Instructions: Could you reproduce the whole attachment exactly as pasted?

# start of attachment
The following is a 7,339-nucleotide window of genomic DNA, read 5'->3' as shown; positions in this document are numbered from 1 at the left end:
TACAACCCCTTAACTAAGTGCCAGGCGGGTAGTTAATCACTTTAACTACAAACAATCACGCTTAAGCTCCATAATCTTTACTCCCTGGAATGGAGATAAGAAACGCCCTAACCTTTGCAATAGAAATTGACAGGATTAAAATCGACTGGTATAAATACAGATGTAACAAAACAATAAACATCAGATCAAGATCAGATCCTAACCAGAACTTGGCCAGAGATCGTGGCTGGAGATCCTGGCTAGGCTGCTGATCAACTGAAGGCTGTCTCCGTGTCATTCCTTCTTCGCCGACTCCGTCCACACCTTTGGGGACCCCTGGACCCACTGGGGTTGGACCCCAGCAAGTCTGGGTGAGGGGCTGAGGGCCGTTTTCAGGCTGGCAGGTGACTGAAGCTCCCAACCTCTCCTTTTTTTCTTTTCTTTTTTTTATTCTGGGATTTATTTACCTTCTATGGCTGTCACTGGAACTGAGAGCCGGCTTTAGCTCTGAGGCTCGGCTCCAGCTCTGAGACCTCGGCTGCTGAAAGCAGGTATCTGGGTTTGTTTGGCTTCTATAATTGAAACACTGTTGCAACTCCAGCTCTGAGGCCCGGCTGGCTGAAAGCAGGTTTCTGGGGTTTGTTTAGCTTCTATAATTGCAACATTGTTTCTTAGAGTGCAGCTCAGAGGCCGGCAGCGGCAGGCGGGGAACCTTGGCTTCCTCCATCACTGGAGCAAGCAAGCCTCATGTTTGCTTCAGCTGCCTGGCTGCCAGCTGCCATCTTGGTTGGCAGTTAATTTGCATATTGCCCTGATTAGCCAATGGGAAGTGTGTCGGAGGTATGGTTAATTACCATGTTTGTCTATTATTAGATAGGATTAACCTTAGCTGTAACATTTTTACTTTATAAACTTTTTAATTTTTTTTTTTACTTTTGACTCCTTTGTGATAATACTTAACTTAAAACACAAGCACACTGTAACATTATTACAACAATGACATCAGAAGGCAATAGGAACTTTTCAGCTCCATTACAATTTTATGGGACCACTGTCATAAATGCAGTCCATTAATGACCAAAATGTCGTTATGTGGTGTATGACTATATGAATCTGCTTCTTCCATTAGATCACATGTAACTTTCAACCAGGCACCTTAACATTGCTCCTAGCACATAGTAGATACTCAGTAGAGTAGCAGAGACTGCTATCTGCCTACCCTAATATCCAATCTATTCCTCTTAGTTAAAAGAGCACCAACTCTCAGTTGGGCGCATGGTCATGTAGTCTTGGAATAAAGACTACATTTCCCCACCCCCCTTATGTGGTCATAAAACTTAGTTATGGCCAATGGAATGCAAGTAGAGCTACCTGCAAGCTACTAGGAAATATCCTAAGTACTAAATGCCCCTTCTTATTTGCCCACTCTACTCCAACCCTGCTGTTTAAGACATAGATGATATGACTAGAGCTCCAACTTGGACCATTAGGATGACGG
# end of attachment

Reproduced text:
The following is a 7,339-nucleotide window of genomic DNA, read 5'->3' as shown; positions in this document are numbered from 1 at the left end:
TACAACCCCTTAACTAAGTGCCAGGCGGGTAGTTAATCACTTTAACTACAAACAATCACGCTTAAGCTCCATAATCTTTACTCCCTGGAATGGAGATAAGAAACGCCCTAACCTTTGCAATAGAAATTGACAGGATTAAAATCGACTGGTATAAATACAGATGTAACAAAACAATAAACATCAGATCAAGATCAGATCCTAACCAGAACTTGGCCAGAGATCGTGGCTGGAGATCCTGGCTAGGCTGCTGATCAACTGAAGGCTGTCTCCGTGTCATTCCTTCTTCGCCGACTCCGTCCACACCTTTGGGGACCCCTGGACCCACTGGGGTTGGACCCCAGCAAGTCTGGGTGAGGGGCTGAGGGCCGTTTTCAGGCTGGCAGGTGACTGAAGCTCCCAACCTCTCCTTTTTTTCTTTTCTTTTTTTTATTCTGGGATTTATTTACCTTCTATGGCTGTCACTGGAACTGAGAGCCGGCTTTAGCTCTGAGGCTCGGCTCCAGCTCTGAGACCTCGGCTGCTGAAAGCAGGTATCTGGGTTTGTTTGGCTTCTATAATTGAAACACTGTTGCAACTCCAGCTCTGAGGCCCGGCTGGCTGAAAGCAGGTTTCTGGGGTTTGTTTAGCTTCTATAATTGCAACATTGTTTCTTAGAGTGCAGCTCAGAGGCCGGCAGCGGCAGGCGGGGAACCTTGGCTTCCTCCATCACTGGAGCAAGCAAGCCTCATGTTTGCTTCAGCTGCCTGGCTGCCAGCTGCCATCTTGGTTGGCAGTTAATTTGCATATTGCCCTGATTAGCCAATGGGAAGTGTGTCGGAGGTATGGTTAATTACCATGTTTGTCTATTATTAGATAGGATTAACCTTAGCTGTAACATTTTTACTTTATAAACTTTTTAATTTTTTTTTTTACTTTTGACTCCTTTGTGATAATACTTAACTTAAAACACAAGCACACTGTAACATTATTACAACAATGACATCAGAAGGCAATAGGAACTTTTCAGCTCCATTACAATTTTATGGGACCACTGTCATAAATGCAGTCCATTAATGACCAAAATGTCGTTATGTGGTGTATGACTATATGAATCTGCTTCTTCCATTAGATCACATGTAACTTTCAACCAGGCACCTTAACATTGCTCCTAGCACATAGTAGATACTCAGTAGAGTAGCAGAGACTGCTATCTGCCTACCCTAATATCCAATCTATTCCTCTTAGTTAAAAGAGCACCAACTCTCAGTTGGGCGCATGGTCATGTAGTCTTGGAATAAAGACTACATTTCCCCACCCCCCTTATGTGGTCATAAAACTTAGTTATGGCCAATGGAATGCAAGTAGAGCTACCTGCAAGCTACTAGGAAATATCCTAAGTACTAAATGCCCCTTCTTATTTGCCCACTCTACTCCAACCCTGCTGTTTAAGACATAGATGATATGACTAGAGCTCCAACTTGGACCATTAGGATGACGG